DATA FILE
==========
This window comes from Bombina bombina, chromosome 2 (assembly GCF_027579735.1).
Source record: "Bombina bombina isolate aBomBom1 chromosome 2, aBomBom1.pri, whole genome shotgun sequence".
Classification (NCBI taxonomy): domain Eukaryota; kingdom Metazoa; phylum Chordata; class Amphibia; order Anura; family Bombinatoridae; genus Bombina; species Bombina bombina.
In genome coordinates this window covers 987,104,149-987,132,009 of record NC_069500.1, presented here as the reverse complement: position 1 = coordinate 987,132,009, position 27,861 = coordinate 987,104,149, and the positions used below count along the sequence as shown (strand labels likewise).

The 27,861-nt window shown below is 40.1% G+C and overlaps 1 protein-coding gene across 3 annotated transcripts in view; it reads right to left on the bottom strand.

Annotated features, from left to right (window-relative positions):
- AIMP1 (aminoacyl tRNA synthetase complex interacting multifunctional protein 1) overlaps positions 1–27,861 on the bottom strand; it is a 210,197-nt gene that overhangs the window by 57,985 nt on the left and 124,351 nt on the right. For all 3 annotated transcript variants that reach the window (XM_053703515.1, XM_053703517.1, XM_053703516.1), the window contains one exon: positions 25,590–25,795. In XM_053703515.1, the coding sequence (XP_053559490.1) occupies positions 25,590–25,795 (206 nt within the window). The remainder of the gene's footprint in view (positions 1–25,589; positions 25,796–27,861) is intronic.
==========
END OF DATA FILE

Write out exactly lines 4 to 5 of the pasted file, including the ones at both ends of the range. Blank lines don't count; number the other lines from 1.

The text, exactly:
In genome coordinates this window covers 987,104,149-987,132,009 of record NC_069500.1, presented here as the reverse complement: position 1 = coordinate 987,132,009, position 27,861 = coordinate 987,104,149, and the positions used below count along the sequence as shown (strand labels likewise).

The 27,861-nt window shown below is 40.1% G+C and overlaps 1 protein-coding gene across 3 annotated transcripts in view; it reads right to left on the bottom strand.